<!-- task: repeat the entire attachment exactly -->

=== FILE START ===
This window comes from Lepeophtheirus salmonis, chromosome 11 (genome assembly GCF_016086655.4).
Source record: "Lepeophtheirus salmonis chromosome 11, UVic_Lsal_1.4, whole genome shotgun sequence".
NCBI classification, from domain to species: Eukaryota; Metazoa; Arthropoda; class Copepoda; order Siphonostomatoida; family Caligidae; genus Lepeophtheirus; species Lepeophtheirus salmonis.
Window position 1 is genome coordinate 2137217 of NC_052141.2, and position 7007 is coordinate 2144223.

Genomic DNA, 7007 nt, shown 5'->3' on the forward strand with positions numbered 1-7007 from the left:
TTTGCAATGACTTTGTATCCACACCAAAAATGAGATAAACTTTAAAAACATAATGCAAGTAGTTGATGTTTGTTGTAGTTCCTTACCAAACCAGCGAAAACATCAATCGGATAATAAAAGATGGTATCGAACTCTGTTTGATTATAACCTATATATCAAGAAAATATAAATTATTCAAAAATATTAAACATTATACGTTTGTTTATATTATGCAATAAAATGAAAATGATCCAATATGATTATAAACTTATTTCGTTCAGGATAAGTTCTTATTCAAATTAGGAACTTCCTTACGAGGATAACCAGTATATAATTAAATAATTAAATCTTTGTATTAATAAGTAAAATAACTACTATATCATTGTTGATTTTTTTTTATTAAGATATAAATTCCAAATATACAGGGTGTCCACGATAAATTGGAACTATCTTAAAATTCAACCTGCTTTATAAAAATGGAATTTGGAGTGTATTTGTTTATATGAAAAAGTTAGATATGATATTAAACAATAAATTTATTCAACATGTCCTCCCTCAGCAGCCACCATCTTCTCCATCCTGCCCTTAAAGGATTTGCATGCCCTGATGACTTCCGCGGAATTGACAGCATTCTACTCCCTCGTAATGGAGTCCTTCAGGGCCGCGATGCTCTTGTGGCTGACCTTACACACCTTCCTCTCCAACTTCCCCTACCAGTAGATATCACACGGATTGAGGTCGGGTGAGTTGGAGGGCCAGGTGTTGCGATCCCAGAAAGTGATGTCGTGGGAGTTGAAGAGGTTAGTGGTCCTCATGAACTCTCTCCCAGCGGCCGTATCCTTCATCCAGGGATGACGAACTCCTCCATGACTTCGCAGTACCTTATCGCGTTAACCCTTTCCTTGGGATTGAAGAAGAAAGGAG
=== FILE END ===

This window comes from Lepeophtheirus salmonis, chromosome 11 (genome assembly GCF_016086655.4).
Source record: "Lepeophtheirus salmonis chromosome 11, UVic_Lsal_1.4, whole genome shotgun sequence".
NCBI classification, from domain to species: Eukaryota; Metazoa; Arthropoda; class Copepoda; order Siphonostomatoida; family Caligidae; genus Lepeophtheirus; species Lepeophtheirus salmonis.
Window position 1 is genome coordinate 2137217 of NC_052141.2, and position 7007 is coordinate 2144223.

Genomic DNA, 7007 nt, shown 5'->3' on the forward strand with positions numbered 1-7007 from the left:
TTTGCAATGACTTTGTATCCACACCAAAAATGAGATAAACTTTAAAAACATAATGCAAGTAGTTGATGTTTGTTGTAGTTCCTTACCAAACCAGCGAAAACATCAATCGGATAATAAAAGATGGTATCGAACTCTGTTTGATTATAACCTATATATCAAGAAAATATAAATTATTCAAAAATATTAAACATTATACGTTTGTTTATATTATGCAATAAAATGAAAATGATCCAATATGATTATAAACTTATTTCGTTCAGGATAAGTTCTTATTCAAATTAGGAACTTCCTTACGAGGATAACCAGTATATAATTAAATAATTAAATCTTTGTATTAATAAGTAAAATAACTACTATATCATTGTTGATTTTTTTTTATTAAGATATAAATTCCAAATATACAGGGTGTCCACGATAAATTGGAACTATCTTAAAATTCAACCTGCTTTATAAAAATGGAATTTGGAGTGTATTTGTTTATATGAAAAAGTTAGATATGATATTAAACAATAAATTTATTCAACATGTCCTCCCTCAGCAGCCACCATCTTCTCCATCCTGCCCTTAAAGGATTTGCATGCCCTGATGACTTCCGCGGAATTGACAGCATTCTACTCCCTCGTAATGGAGTCCTTCAGGGCCGCGATGCTCTTGTGGCTGACCTTACACACCTTCCTCTCCAACTTCCCCTACCAGTAGATATCACACGGATTGAGGTCGGGTGAGTTGGAGGGCCAGGTGTTGCGATCCCAGAAAGTGATGTCGTGGGAGTTGAAGAGGTTAGTGGTCCTCATGAACTCTCTCCCAGCGGCCGTATCCTTCATCCAGGGATGACGAACTCCTCCATGACTTCGCAGTACCTTATCGCGTTAACCCTTTCCTTGGGATTGAAGAAGAAAGGAG